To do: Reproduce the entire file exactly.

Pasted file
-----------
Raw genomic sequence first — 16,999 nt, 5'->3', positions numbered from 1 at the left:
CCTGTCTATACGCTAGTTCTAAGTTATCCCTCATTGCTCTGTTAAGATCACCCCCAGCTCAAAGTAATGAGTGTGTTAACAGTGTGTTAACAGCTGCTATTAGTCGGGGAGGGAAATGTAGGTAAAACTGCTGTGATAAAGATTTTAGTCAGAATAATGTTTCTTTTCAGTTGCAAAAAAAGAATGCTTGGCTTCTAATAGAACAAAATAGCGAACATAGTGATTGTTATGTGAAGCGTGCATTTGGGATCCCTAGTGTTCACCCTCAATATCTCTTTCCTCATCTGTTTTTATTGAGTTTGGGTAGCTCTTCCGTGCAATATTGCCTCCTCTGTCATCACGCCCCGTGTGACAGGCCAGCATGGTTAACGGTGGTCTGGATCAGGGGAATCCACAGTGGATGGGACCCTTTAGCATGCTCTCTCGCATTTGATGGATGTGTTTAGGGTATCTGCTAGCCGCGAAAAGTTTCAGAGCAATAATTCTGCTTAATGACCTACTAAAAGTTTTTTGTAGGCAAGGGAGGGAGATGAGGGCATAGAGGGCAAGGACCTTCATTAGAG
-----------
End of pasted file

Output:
Raw genomic sequence first — 16,999 nt, 5'->3', positions numbered from 1 at the left:
CCTGTCTATACGCTAGTTCTAAGTTATCCCTCATTGCTCTGTTAAGATCACCCCCAGCTCAAAGTAATGAGTGTGTTAACAGTGTGTTAACAGCTGCTATTAGTCGGGGAGGGAAATGTAGGTAAAACTGCTGTGATAAAGATTTTAGTCAGAATAATGTTTCTTTTCAGTTGCAAAAAAAGAATGCTTGGCTTCTAATAGAACAAAATAGCGAACATAGTGATTGTTATGTGAAGCGTGCATTTGGGATCCCTAGTGTTCACCCTCAATATCTCTTTCCTCATCTGTTTTTATTGAGTTTGGGTAGCTCTTCCGTGCAATATTGCCTCCTCTGTCATCACGCCCCGTGTGACAGGCCAGCATGGTTAACGGTGGTCTGGATCAGGGGAATCCACAGTGGATGGGACCCTTTAGCATGCTCTCTCGCATTTGATGGATGTGTTTAGGGTATCTGCTAGCCGCGAAAAGTTTCAGAGCAATAATTCTGCTTAATGACCTACTAAAAGTTTTTTGTAGGCAAGGGAGGGAGATGAGGGCATAGAGGGCAAGGACCTTCATTAGAG